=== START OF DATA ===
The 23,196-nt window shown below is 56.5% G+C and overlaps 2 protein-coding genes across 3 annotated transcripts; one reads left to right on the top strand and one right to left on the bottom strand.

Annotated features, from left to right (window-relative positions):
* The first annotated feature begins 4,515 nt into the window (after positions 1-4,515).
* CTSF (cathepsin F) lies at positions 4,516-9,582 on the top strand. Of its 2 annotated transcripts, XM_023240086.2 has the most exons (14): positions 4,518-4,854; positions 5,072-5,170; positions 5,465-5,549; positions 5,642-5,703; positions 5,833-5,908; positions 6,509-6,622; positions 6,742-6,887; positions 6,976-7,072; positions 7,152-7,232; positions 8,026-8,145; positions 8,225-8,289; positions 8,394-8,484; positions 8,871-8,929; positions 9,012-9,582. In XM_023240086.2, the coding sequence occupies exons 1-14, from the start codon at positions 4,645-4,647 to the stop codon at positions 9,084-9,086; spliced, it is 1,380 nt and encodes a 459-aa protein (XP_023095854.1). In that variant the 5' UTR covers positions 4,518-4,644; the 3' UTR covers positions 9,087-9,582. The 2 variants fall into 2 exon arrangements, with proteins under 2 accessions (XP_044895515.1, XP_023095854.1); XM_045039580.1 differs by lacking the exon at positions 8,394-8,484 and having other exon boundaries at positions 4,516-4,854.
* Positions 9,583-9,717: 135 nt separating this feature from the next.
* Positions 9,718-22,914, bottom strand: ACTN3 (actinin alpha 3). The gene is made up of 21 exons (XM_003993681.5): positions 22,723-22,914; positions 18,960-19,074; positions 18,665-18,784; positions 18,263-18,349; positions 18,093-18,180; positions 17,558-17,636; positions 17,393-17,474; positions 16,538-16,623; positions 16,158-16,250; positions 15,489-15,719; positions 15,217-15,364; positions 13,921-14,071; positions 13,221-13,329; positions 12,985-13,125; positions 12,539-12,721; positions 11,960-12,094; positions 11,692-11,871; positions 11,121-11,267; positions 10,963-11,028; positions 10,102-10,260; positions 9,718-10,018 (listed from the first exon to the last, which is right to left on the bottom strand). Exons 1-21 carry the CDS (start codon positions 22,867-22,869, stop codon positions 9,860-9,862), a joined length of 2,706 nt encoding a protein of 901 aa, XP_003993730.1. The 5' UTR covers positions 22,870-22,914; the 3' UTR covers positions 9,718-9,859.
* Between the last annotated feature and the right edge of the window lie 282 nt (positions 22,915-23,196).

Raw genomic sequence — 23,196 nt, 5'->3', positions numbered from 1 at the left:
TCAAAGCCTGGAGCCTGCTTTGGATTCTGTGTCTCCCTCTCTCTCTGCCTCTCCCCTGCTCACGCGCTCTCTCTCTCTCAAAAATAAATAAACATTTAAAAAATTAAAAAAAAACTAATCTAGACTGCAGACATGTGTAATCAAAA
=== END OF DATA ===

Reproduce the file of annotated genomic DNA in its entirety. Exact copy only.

The 23,196-nt window shown below is 56.5% G+C and overlaps 2 protein-coding genes across 3 annotated transcripts; one reads left to right on the top strand and one right to left on the bottom strand.

Annotated features, from left to right (window-relative positions):
* The first annotated feature begins 4,515 nt into the window (after positions 1-4,515).
* CTSF (cathepsin F) lies at positions 4,516-9,582 on the top strand. Of its 2 annotated transcripts, XM_023240086.2 has the most exons (14): positions 4,518-4,854; positions 5,072-5,170; positions 5,465-5,549; positions 5,642-5,703; positions 5,833-5,908; positions 6,509-6,622; positions 6,742-6,887; positions 6,976-7,072; positions 7,152-7,232; positions 8,026-8,145; positions 8,225-8,289; positions 8,394-8,484; positions 8,871-8,929; positions 9,012-9,582. In XM_023240086.2, the coding sequence occupies exons 1-14, from the start codon at positions 4,645-4,647 to the stop codon at positions 9,084-9,086; spliced, it is 1,380 nt and encodes a 459-aa protein (XP_023095854.1). In that variant the 5' UTR covers positions 4,518-4,644; the 3' UTR covers positions 9,087-9,582. The 2 variants fall into 2 exon arrangements, with proteins under 2 accessions (XP_044895515.1, XP_023095854.1); XM_045039580.1 differs by lacking the exon at positions 8,394-8,484 and having other exon boundaries at positions 4,516-4,854.
* Positions 9,583-9,717: 135 nt separating this feature from the next.
* Positions 9,718-22,914, bottom strand: ACTN3 (actinin alpha 3). The gene is made up of 21 exons (XM_003993681.5): positions 22,723-22,914; positions 18,960-19,074; positions 18,665-18,784; positions 18,263-18,349; positions 18,093-18,180; positions 17,558-17,636; positions 17,393-17,474; positions 16,538-16,623; positions 16,158-16,250; positions 15,489-15,719; positions 15,217-15,364; positions 13,921-14,071; positions 13,221-13,329; positions 12,985-13,125; positions 12,539-12,721; positions 11,960-12,094; positions 11,692-11,871; positions 11,121-11,267; positions 10,963-11,028; positions 10,102-10,260; positions 9,718-10,018 (listed from the first exon to the last, which is right to left on the bottom strand). Exons 1-21 carry the CDS (start codon positions 22,867-22,869, stop codon positions 9,860-9,862), a joined length of 2,706 nt encoding a protein of 901 aa, XP_003993730.1. The 5' UTR covers positions 22,870-22,914; the 3' UTR covers positions 9,718-9,859.
* Between the last annotated feature and the right edge of the window lie 282 nt (positions 22,915-23,196).

Raw genomic sequence — 23,196 nt, 5'->3', positions numbered from 1 at the left:
TCAAAGCCTGGAGCCTGCTTTGGATTCTGTGTCTCCCTCTCTCTCTGCCTCTCCCCTGCTCACGCGCTCTCTCTCTCTCAAAAATAAATAAACATTTAAAAAATTAAAAAAAAACTAATCTAGACTGCAGACATGTGTAATCAAAA